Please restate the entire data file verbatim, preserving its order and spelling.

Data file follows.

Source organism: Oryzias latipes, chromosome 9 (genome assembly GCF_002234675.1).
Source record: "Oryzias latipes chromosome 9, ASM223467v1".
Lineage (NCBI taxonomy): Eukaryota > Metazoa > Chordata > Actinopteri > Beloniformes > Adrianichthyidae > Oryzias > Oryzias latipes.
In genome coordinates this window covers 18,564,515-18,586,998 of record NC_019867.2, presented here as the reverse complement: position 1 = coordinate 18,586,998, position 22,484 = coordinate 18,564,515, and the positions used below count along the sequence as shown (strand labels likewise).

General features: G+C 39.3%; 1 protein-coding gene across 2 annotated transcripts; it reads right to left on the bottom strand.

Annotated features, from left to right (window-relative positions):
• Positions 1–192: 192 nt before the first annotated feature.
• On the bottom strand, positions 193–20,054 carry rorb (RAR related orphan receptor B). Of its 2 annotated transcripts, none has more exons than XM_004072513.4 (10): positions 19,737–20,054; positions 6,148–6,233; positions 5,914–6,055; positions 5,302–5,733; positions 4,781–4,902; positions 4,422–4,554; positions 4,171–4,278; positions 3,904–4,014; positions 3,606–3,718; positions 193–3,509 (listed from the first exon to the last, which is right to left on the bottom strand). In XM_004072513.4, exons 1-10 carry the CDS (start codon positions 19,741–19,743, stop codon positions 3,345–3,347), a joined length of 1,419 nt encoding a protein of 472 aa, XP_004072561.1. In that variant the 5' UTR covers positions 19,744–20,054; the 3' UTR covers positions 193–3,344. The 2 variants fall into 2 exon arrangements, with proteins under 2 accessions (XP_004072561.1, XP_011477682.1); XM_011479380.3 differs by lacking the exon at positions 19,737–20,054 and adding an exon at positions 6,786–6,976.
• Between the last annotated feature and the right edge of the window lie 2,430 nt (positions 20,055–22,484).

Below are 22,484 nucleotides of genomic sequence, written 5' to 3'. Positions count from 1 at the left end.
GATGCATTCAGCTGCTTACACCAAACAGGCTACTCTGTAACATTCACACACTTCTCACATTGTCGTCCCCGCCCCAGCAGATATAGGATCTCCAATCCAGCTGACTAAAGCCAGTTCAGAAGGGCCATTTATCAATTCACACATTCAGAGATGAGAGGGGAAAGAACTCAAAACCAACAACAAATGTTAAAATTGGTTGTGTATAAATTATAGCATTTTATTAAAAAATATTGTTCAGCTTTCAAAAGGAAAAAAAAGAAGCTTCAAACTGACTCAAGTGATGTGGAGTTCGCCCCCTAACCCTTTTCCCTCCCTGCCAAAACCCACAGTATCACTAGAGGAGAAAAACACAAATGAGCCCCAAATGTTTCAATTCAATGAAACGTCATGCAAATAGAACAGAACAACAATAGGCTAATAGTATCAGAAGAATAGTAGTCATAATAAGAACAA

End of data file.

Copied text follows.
Source organism: Oryzias latipes, chromosome 9 (genome assembly GCF_002234675.1).
Source record: "Oryzias latipes chromosome 9, ASM223467v1".
Lineage (NCBI taxonomy): Eukaryota > Metazoa > Chordata > Actinopteri > Beloniformes > Adrianichthyidae > Oryzias > Oryzias latipes.
In genome coordinates this window covers 18,564,515-18,586,998 of record NC_019867.2, presented here as the reverse complement: position 1 = coordinate 18,586,998, position 22,484 = coordinate 18,564,515, and the positions used below count along the sequence as shown (strand labels likewise).

General features: G+C 39.3%; 1 protein-coding gene across 2 annotated transcripts; it reads right to left on the bottom strand.

Annotated features, from left to right (window-relative positions):
• Positions 1–192: 192 nt before the first annotated feature.
• On the bottom strand, positions 193–20,054 carry rorb (RAR related orphan receptor B). Of its 2 annotated transcripts, none has more exons than XM_004072513.4 (10): positions 19,737–20,054; positions 6,148–6,233; positions 5,914–6,055; positions 5,302–5,733; positions 4,781–4,902; positions 4,422–4,554; positions 4,171–4,278; positions 3,904–4,014; positions 3,606–3,718; positions 193–3,509 (listed from the first exon to the last, which is right to left on the bottom strand). In XM_004072513.4, exons 1-10 carry the CDS (start codon positions 19,741–19,743, stop codon positions 3,345–3,347), a joined length of 1,419 nt encoding a protein of 472 aa, XP_004072561.1. In that variant the 5' UTR covers positions 19,744–20,054; the 3' UTR covers positions 193–3,344. The 2 variants fall into 2 exon arrangements, with proteins under 2 accessions (XP_004072561.1, XP_011477682.1); XM_011479380.3 differs by lacking the exon at positions 19,737–20,054 and adding an exon at positions 6,786–6,976.
• Between the last annotated feature and the right edge of the window lie 2,430 nt (positions 20,055–22,484).

Below are 22,484 nucleotides of genomic sequence, written 5' to 3'. Positions count from 1 at the left end.
GATGCATTCAGCTGCTTACACCAAACAGGCTACTCTGTAACATTCACACACTTCTCACATTGTCGTCCCCGCCCCAGCAGATATAGGATCTCCAATCCAGCTGACTAAAGCCAGTTCAGAAGGGCCATTTATCAATTCACACATTCAGAGATGAGAGGGGAAAGAACTCAAAACCAACAACAAATGTTAAAATTGGTTGTGTATAAATTATAGCATTTTATTAAAAAATATTGTTCAGCTTTCAAAAGGAAAAAAAAGAAGCTTCAAACTGACTCAAGTGATGTGGAGTTCGCCCCCTAACCCTTTTCCCTCCCTGCCAAAACCCACAGTATCACTAGAGGAGAAAAACACAAATGAGCCCCAAATGTTTCAATTCAATGAAACGTCATGCAAATAGAACAGAACAACAATAGGCTAATAGTATCAGAAGAATAGTAGTCATAATAAGAACAA